If Democrats weren't in power, they'd be useful only as comic relief. Consider this panoply of headlines from the last 24 hours that illustrate the complete and abject failure of the Democrat Party's brand of Statism. As an aside, reading these gives me a morbid sense of curiosity, kind of like when there's a wreck on the interstate and everyone slows down to check it out. Because that's what California is: a freaking wreck.
• Moody’s begins treating pensions like bond debt - " A leading credit-rating agency, Moody’s, has begun treating unfunded pensions like bond debt, giving California a combined tax-supported debt of $136.9 billion that is well beyond other states but also may be understated... The decision to add pensions to bond debt announced by Moody’s Investors Services last week reflects concern about public employee pension costs, which are growing as state budgets plunge deep into the red..."
Well, that should help borrowing costs.
• Pension tsunami has reached shoreline - "There is a scholarly consensus that governments in the U.S. face a $6 trillion shortfall in paying for their employees' retirements. A Stanford University study last year estimated California's potential pension liability makes up one sixth of the nationwide obligation, about $500 billion. That's six times the current state budget..."
Sounds reasonable -- if you spend like a drunken liberal.
• California’s Pension Crisis Takes Another Step Toward Populist Revolt as Courts Refuse to Help - "one of the reasons runaway public employee pensions poses such a different problem is because California's courts have steadfastly undone voters’ efforts to make it easier. At least three provisions of the California Constitution, for example, make retroactive pension agreements void ab initio. Yet, the Second District Court of Appeal out of Los Angeles last week brushed aside each of these important citizen taxpayer protections to side instead with the public employee union... California taxpayers have done what they’re supposed to: they enshrined prohibitions in their state constitution to avoid amassing large public debts. It is instead our elected officials—such as Jerry Brown, who empowered public employees to unionize—and our judges who have failed our state. Indeed, despite recently proposing an aggressive budget, Governor Brown still refuses to go after low-hanging fruit when it comes to pension reform."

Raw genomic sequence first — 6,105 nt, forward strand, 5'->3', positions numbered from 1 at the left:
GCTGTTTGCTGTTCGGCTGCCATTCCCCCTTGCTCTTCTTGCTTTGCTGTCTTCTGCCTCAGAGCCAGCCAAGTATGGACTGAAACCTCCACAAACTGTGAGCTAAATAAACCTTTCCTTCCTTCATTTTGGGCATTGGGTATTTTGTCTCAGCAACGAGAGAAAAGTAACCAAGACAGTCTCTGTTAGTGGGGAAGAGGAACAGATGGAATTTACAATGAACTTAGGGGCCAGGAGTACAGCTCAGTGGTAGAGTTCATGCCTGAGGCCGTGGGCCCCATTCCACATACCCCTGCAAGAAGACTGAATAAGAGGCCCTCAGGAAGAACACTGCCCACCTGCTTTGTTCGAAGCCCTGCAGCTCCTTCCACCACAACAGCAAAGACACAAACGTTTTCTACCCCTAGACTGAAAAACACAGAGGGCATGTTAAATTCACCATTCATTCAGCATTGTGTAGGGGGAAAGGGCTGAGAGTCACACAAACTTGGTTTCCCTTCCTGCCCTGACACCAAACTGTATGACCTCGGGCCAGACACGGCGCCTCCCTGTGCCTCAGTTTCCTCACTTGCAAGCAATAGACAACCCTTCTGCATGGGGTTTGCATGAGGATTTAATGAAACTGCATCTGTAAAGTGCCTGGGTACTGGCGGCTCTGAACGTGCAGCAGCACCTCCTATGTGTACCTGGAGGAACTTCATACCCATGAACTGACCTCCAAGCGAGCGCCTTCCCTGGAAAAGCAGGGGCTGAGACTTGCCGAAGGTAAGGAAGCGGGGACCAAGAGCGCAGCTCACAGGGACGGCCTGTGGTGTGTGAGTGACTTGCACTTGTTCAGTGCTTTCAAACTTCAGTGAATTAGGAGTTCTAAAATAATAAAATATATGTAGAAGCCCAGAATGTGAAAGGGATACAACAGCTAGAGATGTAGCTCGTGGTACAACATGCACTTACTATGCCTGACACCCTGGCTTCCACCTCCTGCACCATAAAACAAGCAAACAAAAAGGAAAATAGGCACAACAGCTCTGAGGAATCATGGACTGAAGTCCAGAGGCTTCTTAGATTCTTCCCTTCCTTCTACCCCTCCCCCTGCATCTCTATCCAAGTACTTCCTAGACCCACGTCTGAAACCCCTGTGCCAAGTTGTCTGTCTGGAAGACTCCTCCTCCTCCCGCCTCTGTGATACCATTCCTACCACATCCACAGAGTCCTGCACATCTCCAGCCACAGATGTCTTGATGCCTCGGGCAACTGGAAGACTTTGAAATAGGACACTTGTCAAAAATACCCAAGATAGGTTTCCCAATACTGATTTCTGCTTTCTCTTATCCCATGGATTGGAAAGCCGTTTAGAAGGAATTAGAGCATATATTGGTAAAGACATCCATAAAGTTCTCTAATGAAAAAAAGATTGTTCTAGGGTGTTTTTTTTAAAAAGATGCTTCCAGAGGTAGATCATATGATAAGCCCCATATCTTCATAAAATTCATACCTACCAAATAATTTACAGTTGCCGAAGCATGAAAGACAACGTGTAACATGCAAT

• Fiscal crisis will hang over Brown's speech - "while those close to the governor expect him to at least touch on the need for pension reform - a rallying cry for Republicans - it's doubtful that he'll propose anything too detailed. Brown can't risk alienating the powerful public employee unions he needs to help persuade voters to extend tax increases on a June ballot, a key part of his budget proposal..."
Rock. Hard place.
• CalPERS: the opposite of leadership - "The California Public Employees’ Retirement System faces legitimate criticism on many fronts – for a corruption scandal allegedly involving its former CEO and other top officials; for its role in promoting huge retroactive pension increases at all levels of government that are now proving to be unaffordable; for downplaying and obscuring its funding problems; and more... Yet calpensions.org reports that a recent CalPERS board retreat turned into a self-pity fest, with bitter complaints about the unfairness of media coverage of pension issues... CalPERS badly needs a reality check – and an attitude change."
Look up 'dysfunctional' in the dictionary and odds are you'll see a picture of Jerry Brown
Brian Calle nails it when he writes, "To curb union influence and prevent future pension outrages, state lawmakers should begin limiting the role of unions in collective bargaining; change the way unions can collect and spend member dues on political causes, and alter laws to make contract negotiations public. In Indiana, for example, Gov. Daniels decertified unions so they no longer can represent government workers in contract negotiations."
California's Governor Moonbeam is both a product and an enabler of the public sector unions, so it's highly unlikely he will confront the most powerful force in the state. That being the case, unless Brown can coax his pet unicorn into crapping some gold nuggets, events could get decidedly, uhm, dicey.
Hat tip: Pension Tsunami.